A casino, or gambling hall, is a place where people can wager on games of chance, and in some cases, skill. Although most people think of Las Vegas when they hear the word casino, the fact is that casinos come in all shapes and sizes, from enormous hotels and entertainment complexes to small businesses whose focus is on one type of gambling activity or another.
The large amounts of money handled by a casino make it vulnerable to theft and cheating by both patrons and staff. To counter this, most modern casinos employ a variety of security measures. These may include closed-circuit television cameras to monitor all areas of the facility, electronic systems that track betting chips minute by minute and alert the casino when there is a statistical deviation from expected results, and automated roulette wheels with built-in microcircuitry that ensure the fairness of the outcome.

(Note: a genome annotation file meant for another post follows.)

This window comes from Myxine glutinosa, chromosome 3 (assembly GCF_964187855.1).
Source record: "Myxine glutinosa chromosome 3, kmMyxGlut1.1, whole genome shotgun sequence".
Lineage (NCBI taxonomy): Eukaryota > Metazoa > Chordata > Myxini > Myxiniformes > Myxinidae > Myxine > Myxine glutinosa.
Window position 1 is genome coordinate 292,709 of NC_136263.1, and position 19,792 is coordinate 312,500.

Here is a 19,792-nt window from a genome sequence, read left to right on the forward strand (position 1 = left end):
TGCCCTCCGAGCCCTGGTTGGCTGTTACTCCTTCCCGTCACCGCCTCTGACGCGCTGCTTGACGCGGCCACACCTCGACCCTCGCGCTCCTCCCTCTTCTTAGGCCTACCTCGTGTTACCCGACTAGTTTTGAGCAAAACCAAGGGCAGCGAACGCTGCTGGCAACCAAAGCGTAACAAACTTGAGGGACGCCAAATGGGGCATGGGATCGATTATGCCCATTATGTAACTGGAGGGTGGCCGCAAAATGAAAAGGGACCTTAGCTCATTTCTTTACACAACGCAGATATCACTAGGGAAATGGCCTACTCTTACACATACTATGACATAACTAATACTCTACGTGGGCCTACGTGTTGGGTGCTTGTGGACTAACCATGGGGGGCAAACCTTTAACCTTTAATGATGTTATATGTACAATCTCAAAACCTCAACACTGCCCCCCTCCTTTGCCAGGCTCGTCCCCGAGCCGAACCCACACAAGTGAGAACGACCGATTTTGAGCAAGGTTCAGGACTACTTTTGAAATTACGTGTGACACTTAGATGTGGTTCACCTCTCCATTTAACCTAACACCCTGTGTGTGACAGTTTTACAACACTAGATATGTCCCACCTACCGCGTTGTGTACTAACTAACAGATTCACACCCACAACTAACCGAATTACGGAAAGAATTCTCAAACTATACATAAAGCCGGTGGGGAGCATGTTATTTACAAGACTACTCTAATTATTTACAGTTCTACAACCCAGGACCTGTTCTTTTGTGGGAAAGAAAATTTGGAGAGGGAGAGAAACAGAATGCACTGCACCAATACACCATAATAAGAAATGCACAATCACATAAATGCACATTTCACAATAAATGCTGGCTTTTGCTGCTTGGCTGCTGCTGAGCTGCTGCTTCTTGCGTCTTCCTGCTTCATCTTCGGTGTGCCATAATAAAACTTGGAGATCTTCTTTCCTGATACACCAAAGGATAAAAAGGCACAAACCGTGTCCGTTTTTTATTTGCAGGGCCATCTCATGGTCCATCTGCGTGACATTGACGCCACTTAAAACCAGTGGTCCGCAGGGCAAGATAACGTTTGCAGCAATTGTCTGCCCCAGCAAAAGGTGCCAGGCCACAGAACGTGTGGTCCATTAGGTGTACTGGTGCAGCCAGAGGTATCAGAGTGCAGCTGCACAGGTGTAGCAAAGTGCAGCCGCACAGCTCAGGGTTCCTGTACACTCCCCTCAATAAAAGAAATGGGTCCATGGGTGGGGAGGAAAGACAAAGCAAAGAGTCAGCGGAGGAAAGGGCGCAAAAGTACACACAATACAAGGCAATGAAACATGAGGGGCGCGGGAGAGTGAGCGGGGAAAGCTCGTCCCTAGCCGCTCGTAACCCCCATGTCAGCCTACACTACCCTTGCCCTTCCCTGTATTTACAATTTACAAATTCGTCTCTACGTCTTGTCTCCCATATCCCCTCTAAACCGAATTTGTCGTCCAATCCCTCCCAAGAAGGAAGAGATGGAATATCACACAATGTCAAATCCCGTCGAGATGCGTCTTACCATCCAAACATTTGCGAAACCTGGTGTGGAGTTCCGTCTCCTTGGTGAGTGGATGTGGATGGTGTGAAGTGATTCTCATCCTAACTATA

Because of their virtual assurance of gross profit, most casinos rely on high-stakes gamblers to generate the bulk of their profits. To encourage big bettors, they offer lavish inducements like free spectacular entertainment and luxury living quarters. In addition, casinos use a wide range of advertising methods to attract new customers and to keep existing ones. Despite these efforts, some studies suggest that the net value of a casino to a community is negative, as the cost of treating compulsive gamblers and lost productivity due to their addiction offsets any profits generated by the gambling establishment.